Haiku were originally intended to act as an introduction to a longer (and often collaborative) poem, perhaps a tanka or a renga. Later, they began to be valued on as works of art in their own right.
The most famous and revered master of the haiku was probably Matsuo Bashō (1644 - 1694).
Bashō may sound like one of the more obscure Marx brothers, but he's renowned for his incisive delicacy, and in Japan he has even been made a saint.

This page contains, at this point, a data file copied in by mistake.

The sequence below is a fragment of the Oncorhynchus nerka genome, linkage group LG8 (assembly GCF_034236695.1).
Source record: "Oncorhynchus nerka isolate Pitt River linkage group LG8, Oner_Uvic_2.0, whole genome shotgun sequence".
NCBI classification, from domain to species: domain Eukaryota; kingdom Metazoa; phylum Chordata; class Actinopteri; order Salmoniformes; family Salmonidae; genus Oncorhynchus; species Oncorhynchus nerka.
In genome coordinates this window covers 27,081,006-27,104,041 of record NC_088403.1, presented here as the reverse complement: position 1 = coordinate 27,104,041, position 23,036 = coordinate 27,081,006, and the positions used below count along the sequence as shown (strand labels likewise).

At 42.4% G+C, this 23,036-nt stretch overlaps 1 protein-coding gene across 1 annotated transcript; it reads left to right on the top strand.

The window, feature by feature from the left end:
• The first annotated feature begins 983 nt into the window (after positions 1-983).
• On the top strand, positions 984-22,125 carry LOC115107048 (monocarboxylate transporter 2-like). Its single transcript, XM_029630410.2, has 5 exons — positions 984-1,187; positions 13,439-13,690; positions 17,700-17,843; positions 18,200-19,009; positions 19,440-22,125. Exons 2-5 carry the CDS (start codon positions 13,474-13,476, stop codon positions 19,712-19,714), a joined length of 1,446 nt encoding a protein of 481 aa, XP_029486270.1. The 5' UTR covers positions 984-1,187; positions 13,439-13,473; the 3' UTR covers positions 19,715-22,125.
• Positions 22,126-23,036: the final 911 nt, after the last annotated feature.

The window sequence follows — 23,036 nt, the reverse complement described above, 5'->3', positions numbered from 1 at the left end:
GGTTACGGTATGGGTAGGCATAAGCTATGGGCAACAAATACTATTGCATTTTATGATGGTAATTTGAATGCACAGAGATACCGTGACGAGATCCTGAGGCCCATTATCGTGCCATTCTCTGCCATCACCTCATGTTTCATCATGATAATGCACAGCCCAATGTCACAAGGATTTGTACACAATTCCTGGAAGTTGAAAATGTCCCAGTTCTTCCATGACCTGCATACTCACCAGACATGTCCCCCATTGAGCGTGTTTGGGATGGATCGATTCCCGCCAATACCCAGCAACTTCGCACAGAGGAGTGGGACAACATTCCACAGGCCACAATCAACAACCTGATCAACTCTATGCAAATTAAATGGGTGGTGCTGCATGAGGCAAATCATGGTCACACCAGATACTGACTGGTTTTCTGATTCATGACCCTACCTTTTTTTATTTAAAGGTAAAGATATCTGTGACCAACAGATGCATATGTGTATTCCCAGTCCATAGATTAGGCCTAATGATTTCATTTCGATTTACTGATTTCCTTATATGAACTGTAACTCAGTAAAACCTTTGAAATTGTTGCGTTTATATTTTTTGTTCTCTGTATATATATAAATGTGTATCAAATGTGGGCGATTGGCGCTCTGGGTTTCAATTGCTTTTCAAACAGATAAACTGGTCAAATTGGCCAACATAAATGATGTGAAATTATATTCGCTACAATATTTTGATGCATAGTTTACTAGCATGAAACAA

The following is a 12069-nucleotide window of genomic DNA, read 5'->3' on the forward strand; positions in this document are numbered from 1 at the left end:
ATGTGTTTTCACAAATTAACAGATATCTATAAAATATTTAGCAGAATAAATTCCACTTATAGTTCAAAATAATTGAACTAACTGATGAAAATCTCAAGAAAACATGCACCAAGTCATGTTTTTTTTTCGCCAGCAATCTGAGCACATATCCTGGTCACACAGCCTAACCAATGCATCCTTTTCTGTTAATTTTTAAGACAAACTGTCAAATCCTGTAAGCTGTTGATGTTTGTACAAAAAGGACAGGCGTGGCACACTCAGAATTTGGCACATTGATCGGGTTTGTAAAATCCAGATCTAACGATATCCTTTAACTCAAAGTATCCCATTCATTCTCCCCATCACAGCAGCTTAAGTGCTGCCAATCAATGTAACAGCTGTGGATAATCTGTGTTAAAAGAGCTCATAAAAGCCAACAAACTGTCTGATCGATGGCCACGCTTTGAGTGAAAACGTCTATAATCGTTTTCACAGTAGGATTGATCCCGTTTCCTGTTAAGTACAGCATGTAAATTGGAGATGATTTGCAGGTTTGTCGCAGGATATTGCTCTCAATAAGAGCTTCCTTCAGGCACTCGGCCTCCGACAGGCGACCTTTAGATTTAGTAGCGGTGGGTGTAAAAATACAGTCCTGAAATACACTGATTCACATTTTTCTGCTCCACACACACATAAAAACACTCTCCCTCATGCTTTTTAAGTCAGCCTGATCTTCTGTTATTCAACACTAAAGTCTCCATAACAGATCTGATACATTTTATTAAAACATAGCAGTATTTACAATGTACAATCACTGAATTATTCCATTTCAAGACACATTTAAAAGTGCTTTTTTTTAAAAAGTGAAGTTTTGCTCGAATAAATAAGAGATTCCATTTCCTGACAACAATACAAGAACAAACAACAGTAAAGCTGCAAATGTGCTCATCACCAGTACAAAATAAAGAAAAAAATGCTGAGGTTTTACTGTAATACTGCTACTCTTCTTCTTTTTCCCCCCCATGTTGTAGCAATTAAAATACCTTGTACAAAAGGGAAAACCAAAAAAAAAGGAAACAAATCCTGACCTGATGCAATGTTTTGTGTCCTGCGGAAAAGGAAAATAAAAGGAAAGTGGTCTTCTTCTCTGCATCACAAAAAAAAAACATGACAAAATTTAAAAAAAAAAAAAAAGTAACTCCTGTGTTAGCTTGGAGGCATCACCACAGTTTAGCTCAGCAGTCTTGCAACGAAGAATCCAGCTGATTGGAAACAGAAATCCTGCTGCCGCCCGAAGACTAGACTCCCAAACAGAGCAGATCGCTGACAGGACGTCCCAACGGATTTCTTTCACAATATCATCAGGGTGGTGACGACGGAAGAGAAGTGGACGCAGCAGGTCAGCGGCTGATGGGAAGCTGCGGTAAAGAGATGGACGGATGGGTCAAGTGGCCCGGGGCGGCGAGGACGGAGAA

Here's an example of his work:
An old silent pond...
A frog jumps into the pond,
splash! Silence again.
* * *
It's enough, isn't it?
Words To Use Today: some carefully-placed ones, perhaps.